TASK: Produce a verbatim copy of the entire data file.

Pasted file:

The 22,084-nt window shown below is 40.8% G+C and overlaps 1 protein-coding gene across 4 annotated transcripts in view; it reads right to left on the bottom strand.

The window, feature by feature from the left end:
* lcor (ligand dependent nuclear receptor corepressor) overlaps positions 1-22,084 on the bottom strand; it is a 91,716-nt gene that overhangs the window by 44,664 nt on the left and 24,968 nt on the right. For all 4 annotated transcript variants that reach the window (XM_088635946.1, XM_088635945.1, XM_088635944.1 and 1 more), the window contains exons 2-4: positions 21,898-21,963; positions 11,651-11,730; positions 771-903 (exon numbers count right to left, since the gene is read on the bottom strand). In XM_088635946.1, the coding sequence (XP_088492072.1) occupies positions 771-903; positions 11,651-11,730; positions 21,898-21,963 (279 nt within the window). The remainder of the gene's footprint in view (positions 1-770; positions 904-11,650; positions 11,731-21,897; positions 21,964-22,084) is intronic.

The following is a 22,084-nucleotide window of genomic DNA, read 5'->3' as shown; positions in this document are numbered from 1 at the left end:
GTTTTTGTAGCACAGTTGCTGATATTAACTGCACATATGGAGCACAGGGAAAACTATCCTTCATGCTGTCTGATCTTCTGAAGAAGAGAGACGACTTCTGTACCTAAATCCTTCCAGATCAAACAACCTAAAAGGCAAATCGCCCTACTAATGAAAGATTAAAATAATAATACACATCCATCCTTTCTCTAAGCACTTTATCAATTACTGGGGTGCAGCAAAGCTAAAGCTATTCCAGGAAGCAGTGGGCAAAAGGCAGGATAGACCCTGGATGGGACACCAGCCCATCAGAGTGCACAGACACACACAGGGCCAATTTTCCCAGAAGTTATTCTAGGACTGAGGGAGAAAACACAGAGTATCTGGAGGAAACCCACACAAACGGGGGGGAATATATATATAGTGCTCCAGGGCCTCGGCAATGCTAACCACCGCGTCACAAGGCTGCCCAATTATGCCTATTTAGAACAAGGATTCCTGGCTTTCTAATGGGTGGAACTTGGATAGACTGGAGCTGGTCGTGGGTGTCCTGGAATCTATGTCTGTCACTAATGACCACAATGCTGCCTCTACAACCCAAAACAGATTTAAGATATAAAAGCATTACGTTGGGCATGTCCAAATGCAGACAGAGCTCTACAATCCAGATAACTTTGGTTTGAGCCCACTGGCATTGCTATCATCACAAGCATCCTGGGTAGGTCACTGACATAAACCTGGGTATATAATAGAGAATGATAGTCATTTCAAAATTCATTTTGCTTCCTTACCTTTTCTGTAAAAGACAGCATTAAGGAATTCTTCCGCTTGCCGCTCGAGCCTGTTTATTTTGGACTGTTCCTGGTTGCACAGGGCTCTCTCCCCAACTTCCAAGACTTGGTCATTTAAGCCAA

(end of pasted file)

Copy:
The 22,084-nt window shown below is 40.8% G+C and overlaps 1 protein-coding gene across 4 annotated transcripts in view; it reads right to left on the bottom strand.

The window, feature by feature from the left end:
* lcor (ligand dependent nuclear receptor corepressor) overlaps positions 1-22,084 on the bottom strand; it is a 91,716-nt gene that overhangs the window by 44,664 nt on the left and 24,968 nt on the right. For all 4 annotated transcript variants that reach the window (XM_088635946.1, XM_088635945.1, XM_088635944.1 and 1 more), the window contains exons 2-4: positions 21,898-21,963; positions 11,651-11,730; positions 771-903 (exon numbers count right to left, since the gene is read on the bottom strand). In XM_088635946.1, the coding sequence (XP_088492072.1) occupies positions 771-903; positions 11,651-11,730; positions 21,898-21,963 (279 nt within the window). The remainder of the gene's footprint in view (positions 1-770; positions 904-11,650; positions 11,731-21,897; positions 21,964-22,084) is intronic.

The following is a 22,084-nucleotide window of genomic DNA, read 5'->3' as shown; positions in this document are numbered from 1 at the left end:
GTTTTTGTAGCACAGTTGCTGATATTAACTGCACATATGGAGCACAGGGAAAACTATCCTTCATGCTGTCTGATCTTCTGAAGAAGAGAGACGACTTCTGTACCTAAATCCTTCCAGATCAAACAACCTAAAAGGCAAATCGCCCTACTAATGAAAGATTAAAATAATAATACACATCCATCCTTTCTCTAAGCACTTTATCAATTACTGGGGTGCAGCAAAGCTAAAGCTATTCCAGGAAGCAGTGGGCAAAAGGCAGGATAGACCCTGGATGGGACACCAGCCCATCAGAGTGCACAGACACACACAGGGCCAATTTTCCCAGAAGTTATTCTAGGACTGAGGGAGAAAACACAGAGTATCTGGAGGAAACCCACACAAACGGGGGGGAATATATATATAGTGCTCCAGGGCCTCGGCAATGCTAACCACCGCGTCACAAGGCTGCCCAATTATGCCTATTTAGAACAAGGATTCCTGGCTTTCTAATGGGTGGAACTTGGATAGACTGGAGCTGGTCGTGGGTGTCCTGGAATCTATGTCTGTCACTAATGACCACAATGCTGCCTCTACAACCCAAAACAGATTTAAGATATAAAAGCATTACGTTGGGCATGTCCAAATGCAGACAGAGCTCTACAATCCAGATAACTTTGGTTTGAGCCCACTGGCATTGCTATCATCACAAGCATCCTGGGTAGGTCACTGACATAAACCTGGGTATATAATAGAGAATGATAGTCATTTCAAAATTCATTTTGCTTCCTTACCTTTTCTGTAAAAGACAGCATTAAGGAATTCTTCCGCTTGCCGCTCGAGCCTGTTTATTTTGGACTGTTCCTGGTTGCACAGGGCTCTCTCCCCAACTTCCAAGACTTGGTCATTTAAGCCAA